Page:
A fascinating blend of little known history and compelling fiction.
Convicted by the Puritans in 1660 for being a Quaker, Mary Dyer courageously faced the gallows on the Boston Commons. Often misunderstood by her husband and six children, she turned her back on those who loved her for the higher principle of protesting the anti-Quaker Laws.
What must it have been like to stand beneath the gallows and watch a loved one make the ultimate sacrifice for something you do not fully understand?
Mary Dyer's sacrifice helped pave the way for our first amendment rights of the freedom of religion and speech and pointed out the need for the separation of church and state.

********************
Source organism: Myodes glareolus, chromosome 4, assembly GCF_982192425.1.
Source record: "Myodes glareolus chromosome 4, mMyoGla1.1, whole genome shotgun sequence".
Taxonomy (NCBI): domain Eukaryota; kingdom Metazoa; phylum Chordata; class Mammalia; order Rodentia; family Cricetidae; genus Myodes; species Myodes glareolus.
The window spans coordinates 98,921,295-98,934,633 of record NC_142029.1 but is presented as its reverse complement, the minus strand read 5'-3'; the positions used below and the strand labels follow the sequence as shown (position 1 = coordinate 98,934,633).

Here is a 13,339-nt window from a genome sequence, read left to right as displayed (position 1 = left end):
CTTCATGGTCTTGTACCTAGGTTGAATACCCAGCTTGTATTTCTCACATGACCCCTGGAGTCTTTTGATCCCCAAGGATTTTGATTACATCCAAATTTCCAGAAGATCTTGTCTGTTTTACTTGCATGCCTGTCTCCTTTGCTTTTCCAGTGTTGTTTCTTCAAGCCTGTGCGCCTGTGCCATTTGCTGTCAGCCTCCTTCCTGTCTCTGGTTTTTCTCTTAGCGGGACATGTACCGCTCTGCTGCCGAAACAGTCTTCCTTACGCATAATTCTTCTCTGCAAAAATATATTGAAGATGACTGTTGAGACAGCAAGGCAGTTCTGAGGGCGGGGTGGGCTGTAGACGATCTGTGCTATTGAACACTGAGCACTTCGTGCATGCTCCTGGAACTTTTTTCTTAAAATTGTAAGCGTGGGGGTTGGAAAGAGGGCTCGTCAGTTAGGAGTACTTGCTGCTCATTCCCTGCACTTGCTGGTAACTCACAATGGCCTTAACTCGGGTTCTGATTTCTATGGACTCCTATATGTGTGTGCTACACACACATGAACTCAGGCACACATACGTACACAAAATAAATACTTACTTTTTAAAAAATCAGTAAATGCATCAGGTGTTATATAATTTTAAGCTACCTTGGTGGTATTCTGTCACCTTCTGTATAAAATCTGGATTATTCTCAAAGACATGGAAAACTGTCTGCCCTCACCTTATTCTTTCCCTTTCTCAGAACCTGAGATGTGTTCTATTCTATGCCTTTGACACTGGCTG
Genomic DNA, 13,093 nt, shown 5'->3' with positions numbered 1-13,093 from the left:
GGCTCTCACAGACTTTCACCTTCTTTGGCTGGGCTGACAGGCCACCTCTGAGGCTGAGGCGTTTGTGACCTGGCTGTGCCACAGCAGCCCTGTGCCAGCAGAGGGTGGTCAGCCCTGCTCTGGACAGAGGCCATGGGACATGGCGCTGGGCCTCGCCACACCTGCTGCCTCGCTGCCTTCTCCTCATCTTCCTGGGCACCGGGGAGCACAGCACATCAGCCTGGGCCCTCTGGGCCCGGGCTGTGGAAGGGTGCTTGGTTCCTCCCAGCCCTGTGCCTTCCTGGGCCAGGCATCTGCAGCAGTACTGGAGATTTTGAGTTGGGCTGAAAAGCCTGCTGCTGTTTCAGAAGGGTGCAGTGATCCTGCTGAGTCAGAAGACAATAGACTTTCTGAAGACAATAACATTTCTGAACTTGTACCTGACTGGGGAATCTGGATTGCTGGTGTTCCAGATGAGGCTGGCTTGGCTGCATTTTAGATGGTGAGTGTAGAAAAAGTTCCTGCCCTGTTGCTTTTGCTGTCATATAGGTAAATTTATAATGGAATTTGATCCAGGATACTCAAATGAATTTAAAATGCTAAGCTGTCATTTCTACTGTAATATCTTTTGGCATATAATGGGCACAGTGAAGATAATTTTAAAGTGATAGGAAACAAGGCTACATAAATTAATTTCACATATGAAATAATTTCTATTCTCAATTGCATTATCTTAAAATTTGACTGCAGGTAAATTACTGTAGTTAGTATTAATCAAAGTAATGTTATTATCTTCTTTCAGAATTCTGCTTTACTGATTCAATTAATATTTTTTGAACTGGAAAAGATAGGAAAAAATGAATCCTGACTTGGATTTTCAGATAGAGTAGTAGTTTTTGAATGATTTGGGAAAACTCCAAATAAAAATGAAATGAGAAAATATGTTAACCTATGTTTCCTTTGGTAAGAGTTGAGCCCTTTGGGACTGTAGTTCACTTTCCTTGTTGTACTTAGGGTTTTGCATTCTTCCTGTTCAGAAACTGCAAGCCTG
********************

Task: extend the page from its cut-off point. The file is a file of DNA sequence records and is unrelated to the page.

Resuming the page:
|Product dimensions:||5.50(w) x 8.50(h) x 0.81(d)|
About the Author
Ann (Anna Mae) Bell has done extensive research on the impact of the Quakers on American history and culture. She is the author of an historical novel, Rebekah's Journey, based on seventeenth century Philadelphia Quakers, as well as eleven contemporary fiction books, one children's book, and three educational technology books.